Peter's Hill EC4

UG: Blackfriars/St Paul’s
Bus: 4 11 15 17 23 26 76 172 To St Paul’s

From Blackfriars ML Station walk east along the north side of Queen Victoria Street for almost mile. Peter's Hill runs along the east side of the College of Arms.

Climbing from Queen Victoria Street and along Peter's Hill leads along side the site of the church of St Peter, Paul's Wharf, which stood on the south-east corner. It was built about 1180 and burnt down in the Great Fire of 1666, never to be rebuilt. The parish was then incorporated into St Benet, Paul's Wharf, which still stands, almost opposite, on the south side of Queen Victoria Street. Peter's Hill was a curious place in those pre-Fire days; a dozen or so tiny houses lined the narrow alley just to the north of the church. Along the side of the church was Boss Court with its corner tavern, and next door a ropemaker's shop. It isn't that quaint old haunt any more, and has not been so for a good many years; all that greets us now is a wide hill of concrete steps raising the level to St Paul's Churchyard and Old Change Court, another contemporary creation developed for modern London.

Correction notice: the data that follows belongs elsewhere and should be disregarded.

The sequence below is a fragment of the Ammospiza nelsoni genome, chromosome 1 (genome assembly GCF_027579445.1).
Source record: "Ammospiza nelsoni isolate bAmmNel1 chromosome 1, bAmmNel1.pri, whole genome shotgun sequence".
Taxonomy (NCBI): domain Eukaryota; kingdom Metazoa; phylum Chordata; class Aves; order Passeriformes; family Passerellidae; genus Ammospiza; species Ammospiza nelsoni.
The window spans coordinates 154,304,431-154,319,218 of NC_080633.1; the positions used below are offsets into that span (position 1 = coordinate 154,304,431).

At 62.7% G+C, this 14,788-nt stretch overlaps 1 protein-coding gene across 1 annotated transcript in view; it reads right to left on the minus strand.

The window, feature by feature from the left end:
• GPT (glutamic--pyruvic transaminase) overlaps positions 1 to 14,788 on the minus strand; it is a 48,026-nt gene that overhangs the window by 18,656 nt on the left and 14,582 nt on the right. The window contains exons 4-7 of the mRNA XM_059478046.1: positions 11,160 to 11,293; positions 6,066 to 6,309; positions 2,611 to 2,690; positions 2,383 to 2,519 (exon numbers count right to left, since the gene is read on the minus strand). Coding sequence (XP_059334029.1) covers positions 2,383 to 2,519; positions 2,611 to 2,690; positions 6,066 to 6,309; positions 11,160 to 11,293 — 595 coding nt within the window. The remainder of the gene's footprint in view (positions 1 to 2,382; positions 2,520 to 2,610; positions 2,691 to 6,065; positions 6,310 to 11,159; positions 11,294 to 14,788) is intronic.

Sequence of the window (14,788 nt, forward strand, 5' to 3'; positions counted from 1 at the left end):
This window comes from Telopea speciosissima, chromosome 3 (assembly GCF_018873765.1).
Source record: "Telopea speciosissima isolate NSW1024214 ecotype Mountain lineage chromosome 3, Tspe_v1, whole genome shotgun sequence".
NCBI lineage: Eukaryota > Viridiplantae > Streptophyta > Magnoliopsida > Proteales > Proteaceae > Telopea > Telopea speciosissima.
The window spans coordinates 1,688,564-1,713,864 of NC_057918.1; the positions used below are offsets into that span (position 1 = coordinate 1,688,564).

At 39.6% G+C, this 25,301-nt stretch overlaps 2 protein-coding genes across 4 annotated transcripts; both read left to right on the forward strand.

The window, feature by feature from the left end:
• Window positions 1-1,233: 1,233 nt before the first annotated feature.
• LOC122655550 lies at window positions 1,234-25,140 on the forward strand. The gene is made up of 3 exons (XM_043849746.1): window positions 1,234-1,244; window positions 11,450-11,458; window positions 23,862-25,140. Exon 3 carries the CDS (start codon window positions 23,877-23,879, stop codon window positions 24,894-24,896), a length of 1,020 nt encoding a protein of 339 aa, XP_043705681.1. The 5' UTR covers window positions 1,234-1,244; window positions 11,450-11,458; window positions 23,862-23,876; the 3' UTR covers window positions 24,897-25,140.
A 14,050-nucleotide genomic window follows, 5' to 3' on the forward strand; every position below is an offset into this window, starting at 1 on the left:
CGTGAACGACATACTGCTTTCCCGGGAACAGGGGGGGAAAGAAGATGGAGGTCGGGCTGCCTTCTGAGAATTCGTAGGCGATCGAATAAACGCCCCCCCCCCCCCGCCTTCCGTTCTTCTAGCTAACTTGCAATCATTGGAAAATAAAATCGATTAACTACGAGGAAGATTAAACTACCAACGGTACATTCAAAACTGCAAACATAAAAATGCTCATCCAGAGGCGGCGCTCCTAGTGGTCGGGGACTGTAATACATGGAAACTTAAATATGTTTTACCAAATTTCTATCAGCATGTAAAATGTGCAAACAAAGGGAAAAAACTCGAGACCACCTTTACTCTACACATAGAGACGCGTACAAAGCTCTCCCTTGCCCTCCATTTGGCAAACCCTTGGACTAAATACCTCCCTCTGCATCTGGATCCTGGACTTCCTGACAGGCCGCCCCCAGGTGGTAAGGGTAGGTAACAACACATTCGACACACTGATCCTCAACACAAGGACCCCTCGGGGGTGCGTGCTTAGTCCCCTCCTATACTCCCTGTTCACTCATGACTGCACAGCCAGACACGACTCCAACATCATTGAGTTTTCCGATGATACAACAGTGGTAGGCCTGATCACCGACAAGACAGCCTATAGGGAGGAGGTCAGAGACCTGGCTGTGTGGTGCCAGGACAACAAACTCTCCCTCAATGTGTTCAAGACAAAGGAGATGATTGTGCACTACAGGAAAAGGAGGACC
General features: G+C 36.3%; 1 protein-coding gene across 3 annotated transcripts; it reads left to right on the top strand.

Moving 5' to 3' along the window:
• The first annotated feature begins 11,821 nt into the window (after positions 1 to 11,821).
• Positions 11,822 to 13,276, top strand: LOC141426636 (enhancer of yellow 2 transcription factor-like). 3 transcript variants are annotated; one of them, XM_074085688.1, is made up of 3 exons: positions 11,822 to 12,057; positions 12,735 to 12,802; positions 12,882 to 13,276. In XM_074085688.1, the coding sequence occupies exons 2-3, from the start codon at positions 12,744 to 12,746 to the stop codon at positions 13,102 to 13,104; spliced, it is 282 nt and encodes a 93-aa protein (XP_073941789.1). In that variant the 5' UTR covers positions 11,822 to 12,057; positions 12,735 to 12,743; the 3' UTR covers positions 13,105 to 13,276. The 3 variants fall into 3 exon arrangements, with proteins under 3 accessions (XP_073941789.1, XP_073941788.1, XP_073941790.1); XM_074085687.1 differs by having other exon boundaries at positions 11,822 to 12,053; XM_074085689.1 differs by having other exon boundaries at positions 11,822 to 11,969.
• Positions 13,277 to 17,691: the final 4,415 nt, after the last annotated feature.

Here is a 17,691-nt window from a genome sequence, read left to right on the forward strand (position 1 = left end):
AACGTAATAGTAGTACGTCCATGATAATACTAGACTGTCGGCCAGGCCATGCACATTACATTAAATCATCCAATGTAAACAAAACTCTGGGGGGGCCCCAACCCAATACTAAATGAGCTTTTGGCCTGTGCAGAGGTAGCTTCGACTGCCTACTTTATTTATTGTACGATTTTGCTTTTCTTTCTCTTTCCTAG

Dominating the western side of ‘the Hill’ with its frontage facing onto Queen Victoria Street is the imposing building of the College of Arms, sometimes referred to as the Heralds' College. It stands on the site of Derby House, built by the first Earl of Derby who married the mother of Henry VII, and presented to the Garter King of Arms by Queen Mary in 1555. Along with most of its neighbours the house was largely destroyed on the 3rd September 1666 but the Heralds had received prior warning and transferred their valuable centuries old archives to the Palace of Westminster. Rebuilding gave the planners an opportunity to design a building more suited for its purpose; the Heralds' didn't entertain guests and they had no use for the banqueting hall and large catering kitchen so these were omitted from the plans. To make way for the construction of Queen Victoria Street in 1871 the east and west wings were shortened but with this exception the building survives today in very much the same appearance as in the 17th century. Major renovation work took place in 1956 when the ornate crest mounted gates, originally made for Goodrich Court in Hertfordshire, were added to the courtyard.